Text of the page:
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The green walnut emails keep coming. I'm going to ask Jerry Baldwin about nocino, the green-walnut liqueur that is a fall ritual in Emilia-Romagna and other regions. And I have a call in to Rick Bayless--of Frontera Grill, Frontera products, authoritative books, and master of all things Mexican--who's in the wilds of Baja finding Mexican wines, about the dish that my friend Pam Hunter told me she made from the green walnuts I kept running over in her long Napa driveway. Turns out it was one Rick immediately told her she needed to make, and one suited for August in Mexico, where walnuts start to ripen then rather than in September in California. She wrote:

The green walnut story actually ties back to Rick Bayless rather than Darrell [Corti, authority on all things Italian and doubtless nocino too]. He and his Frontera team kept up the demanding fall tradition of hulling green walnuts for the beloved dish of Puebla, Chiles en Nogada. This is a rich festival dish commemorating Independence Day, August 21, 1821, in green, white, and red to celebrate the Mexican flag and General Agustin de Iturbide's defeat of the French.

This dish can be too rich but, as I recall, Rick worked with a recipe that embraced all the beautiful complexity of flavor with some restraint.

Many recipes for this dish use ripe walnuts, but green are better. When I last visited Rick in Chicago, he had worked out a way to source them directly from an organic walnut orchard in California.

For home cooking, this is a dish for a group effort that allows everyone to lose themselves in the social experience to tolerate the tedious work of hulling green walnuts. Tight gloves are essential to prevent longterm purplish black walnut stains.

I'm asking Rick what his source is, so you can try shelling, picking, and blanching the fresh nutmeats yourself--something I've done and can't say I'd leap to do again, though for the "white walnut" sauce of his I found and give you with his office's blessing, I intend to order more by mail. It's got milk and bread, like the original gazpacho, and sherry and cinnamon too. Sounds good enough to invite friends over for, making them help with the work, as Pam sagely suggests--and of course eat the nutmeats, though they're sufficiently astringent that you won't lose too many to the helping hands. Here it is, over fruit-stuffed pork, and more to come on things nogada and nocino.

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Corby Kummer's work in The Atlantic has established him as one of the most widely read, authoritative, and creative food writers in the United States. The San Francisco Examiner pronounced him "a dean among food writers in America." More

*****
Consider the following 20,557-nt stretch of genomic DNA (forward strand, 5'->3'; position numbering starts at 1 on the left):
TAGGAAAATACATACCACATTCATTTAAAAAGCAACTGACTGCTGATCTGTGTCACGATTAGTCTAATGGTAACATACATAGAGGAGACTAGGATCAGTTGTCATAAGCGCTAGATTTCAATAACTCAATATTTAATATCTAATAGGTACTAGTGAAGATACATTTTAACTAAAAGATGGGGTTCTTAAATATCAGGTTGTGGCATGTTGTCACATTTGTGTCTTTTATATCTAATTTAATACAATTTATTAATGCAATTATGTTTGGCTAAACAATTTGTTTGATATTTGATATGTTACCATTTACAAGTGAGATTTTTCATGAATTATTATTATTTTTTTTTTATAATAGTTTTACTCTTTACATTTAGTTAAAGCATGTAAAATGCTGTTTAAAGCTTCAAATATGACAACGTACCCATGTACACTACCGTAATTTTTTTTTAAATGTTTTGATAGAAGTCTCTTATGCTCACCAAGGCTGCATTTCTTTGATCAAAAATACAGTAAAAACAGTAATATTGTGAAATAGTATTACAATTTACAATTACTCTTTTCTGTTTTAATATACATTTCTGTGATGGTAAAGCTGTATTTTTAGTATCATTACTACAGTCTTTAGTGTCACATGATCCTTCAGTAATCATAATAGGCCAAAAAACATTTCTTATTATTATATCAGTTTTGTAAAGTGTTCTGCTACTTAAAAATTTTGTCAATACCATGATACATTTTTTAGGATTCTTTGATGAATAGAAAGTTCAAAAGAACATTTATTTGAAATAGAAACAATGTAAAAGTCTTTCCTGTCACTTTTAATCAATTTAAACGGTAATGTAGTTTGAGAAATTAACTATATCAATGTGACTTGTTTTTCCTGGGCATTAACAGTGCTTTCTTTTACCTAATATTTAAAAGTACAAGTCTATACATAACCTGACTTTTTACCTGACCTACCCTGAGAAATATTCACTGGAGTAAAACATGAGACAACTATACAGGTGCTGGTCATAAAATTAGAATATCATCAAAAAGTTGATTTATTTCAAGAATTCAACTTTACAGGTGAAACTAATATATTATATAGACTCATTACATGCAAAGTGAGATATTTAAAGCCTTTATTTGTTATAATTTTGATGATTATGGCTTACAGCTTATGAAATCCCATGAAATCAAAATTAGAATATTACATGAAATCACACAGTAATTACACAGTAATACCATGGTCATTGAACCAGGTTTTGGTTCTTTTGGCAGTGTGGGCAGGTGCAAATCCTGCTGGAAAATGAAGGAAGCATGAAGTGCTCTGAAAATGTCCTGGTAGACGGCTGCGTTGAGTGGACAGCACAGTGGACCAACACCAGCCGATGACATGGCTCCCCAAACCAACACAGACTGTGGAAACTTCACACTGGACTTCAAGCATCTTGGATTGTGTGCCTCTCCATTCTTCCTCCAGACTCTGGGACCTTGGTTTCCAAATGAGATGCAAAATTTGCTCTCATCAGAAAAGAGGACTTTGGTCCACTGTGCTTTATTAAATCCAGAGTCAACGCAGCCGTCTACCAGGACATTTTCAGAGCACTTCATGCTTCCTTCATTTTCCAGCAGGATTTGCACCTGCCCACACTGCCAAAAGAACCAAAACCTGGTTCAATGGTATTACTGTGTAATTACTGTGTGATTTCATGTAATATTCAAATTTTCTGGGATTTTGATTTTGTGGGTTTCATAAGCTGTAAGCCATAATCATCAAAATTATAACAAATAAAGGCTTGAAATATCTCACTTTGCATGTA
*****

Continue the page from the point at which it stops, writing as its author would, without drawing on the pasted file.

Corby Kummer's work in The Atlantic has established him as one of the most widely read, authoritative, and creative food writers in the United States. The San Francisco Examiner pronounced him "a dean among food writers in America." Julia Child once said, "I think he's a very good food writer. He really does his homework. As a reporter and a writer he takes his work very seriously." Kummer's 1990 Atlantic series about coffee was heralded by foodies and the general public alike. The response to his recommendations about coffees and coffee-makers was typical--suppliers scrambled to meet the demand. As Giorgio Deluca, co-founder of New York's epicurean grocery Dean & Deluca, says: "I can tell when Corby's pieces hit; the phone doesn't stop ringing." His book, The Joy of Coffee, based on his Atlantic series, was heralded by The New York Times as "the most definitive and engagingly written book on the subject to date." In nominating his work for a National Magazine Award (for which he became a finalist), the editors wrote: "Kummer treats food as if its preparation were something of a life sport: an activity to be pursued regularly and healthfully by knowledgeable people who demand quality." Kummer's book The Pleasures of Slow Food celebrates local artisans who raise and prepare the foods of their regions with the love and expertise that come only with generations of practice. Kummer was restaurant critic of New York Magazine in 1995 and 1996 and since 1997 has served as restaurant critic for Boston Magazine. He is also a frequent food commentator on television and radio. He was educated at Yale, immediately after which he came to The Atlantic. He is the recipient of five James Beard Journalism Awards, including the MFK Fisher Distinguished Writing Award.
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